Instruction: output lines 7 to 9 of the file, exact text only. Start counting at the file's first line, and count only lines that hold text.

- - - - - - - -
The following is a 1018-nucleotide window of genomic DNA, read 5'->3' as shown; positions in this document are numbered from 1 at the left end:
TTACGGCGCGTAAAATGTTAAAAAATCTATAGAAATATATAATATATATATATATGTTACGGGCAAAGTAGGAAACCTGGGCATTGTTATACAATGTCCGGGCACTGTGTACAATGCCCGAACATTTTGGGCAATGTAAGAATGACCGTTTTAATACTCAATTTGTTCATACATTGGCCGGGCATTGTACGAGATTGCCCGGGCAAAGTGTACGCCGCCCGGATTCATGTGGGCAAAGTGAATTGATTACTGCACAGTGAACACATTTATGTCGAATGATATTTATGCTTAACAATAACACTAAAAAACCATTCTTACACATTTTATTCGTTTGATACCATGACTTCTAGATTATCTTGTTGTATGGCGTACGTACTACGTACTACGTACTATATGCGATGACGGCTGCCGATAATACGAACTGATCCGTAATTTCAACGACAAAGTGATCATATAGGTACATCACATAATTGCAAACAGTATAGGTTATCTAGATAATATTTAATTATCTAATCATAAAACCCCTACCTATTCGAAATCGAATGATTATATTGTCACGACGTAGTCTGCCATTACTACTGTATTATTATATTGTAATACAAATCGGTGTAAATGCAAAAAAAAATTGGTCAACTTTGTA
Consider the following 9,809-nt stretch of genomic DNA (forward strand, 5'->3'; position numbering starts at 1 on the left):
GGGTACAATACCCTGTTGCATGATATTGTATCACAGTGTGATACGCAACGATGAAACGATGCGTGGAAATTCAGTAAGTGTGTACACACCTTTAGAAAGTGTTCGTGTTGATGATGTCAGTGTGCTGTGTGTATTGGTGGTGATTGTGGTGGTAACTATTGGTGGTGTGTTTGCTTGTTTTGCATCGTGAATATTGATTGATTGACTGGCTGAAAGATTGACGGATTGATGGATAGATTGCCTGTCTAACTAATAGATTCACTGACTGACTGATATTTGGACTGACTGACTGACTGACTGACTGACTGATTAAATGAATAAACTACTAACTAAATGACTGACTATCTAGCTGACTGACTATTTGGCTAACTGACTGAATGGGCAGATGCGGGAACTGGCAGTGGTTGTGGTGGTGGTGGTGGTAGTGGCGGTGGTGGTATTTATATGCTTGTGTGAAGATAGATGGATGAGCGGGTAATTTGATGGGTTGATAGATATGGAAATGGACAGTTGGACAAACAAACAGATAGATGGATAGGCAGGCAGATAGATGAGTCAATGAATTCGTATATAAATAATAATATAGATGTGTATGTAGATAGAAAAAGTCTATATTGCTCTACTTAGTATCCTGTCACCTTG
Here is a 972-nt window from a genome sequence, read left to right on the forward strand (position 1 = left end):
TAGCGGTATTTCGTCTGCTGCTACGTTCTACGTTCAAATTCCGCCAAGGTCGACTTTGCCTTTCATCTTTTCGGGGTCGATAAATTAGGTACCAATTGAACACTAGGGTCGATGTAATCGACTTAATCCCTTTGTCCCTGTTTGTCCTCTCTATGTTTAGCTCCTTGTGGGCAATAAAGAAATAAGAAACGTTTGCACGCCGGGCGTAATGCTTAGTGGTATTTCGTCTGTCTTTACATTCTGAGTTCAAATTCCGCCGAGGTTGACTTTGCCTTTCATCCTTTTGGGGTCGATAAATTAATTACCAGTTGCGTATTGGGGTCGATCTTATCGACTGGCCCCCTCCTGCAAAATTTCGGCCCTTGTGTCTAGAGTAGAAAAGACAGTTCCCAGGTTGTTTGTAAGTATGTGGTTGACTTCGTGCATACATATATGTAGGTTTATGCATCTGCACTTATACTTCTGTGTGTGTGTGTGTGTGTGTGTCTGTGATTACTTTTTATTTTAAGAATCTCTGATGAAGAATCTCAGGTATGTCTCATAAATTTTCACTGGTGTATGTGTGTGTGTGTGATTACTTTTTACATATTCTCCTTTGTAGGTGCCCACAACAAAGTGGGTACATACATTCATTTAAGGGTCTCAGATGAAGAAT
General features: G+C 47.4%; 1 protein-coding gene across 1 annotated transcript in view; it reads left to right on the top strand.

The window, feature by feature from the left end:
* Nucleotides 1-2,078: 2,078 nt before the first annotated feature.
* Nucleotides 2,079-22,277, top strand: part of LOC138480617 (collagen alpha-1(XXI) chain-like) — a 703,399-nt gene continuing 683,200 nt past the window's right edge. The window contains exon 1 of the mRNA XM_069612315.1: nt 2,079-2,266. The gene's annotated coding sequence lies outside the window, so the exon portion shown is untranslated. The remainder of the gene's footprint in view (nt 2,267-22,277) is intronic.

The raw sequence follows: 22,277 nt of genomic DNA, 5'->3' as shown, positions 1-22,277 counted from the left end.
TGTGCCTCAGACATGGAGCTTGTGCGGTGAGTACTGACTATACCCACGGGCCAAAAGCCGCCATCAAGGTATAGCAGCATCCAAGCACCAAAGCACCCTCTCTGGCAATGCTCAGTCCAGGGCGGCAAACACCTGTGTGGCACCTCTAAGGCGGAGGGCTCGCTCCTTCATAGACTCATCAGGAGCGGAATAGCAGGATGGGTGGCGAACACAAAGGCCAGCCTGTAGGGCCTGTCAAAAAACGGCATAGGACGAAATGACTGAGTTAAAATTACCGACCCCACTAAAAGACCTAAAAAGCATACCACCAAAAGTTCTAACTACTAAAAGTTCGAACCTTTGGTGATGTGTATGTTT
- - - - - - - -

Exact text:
General features: G+C 47.4%; 1 protein-coding gene across 1 annotated transcript in view; it reads left to right on the top strand.

The window, feature by feature from the left end:
* Nucleotides 1-2,078: 2,078 nt before the first annotated feature.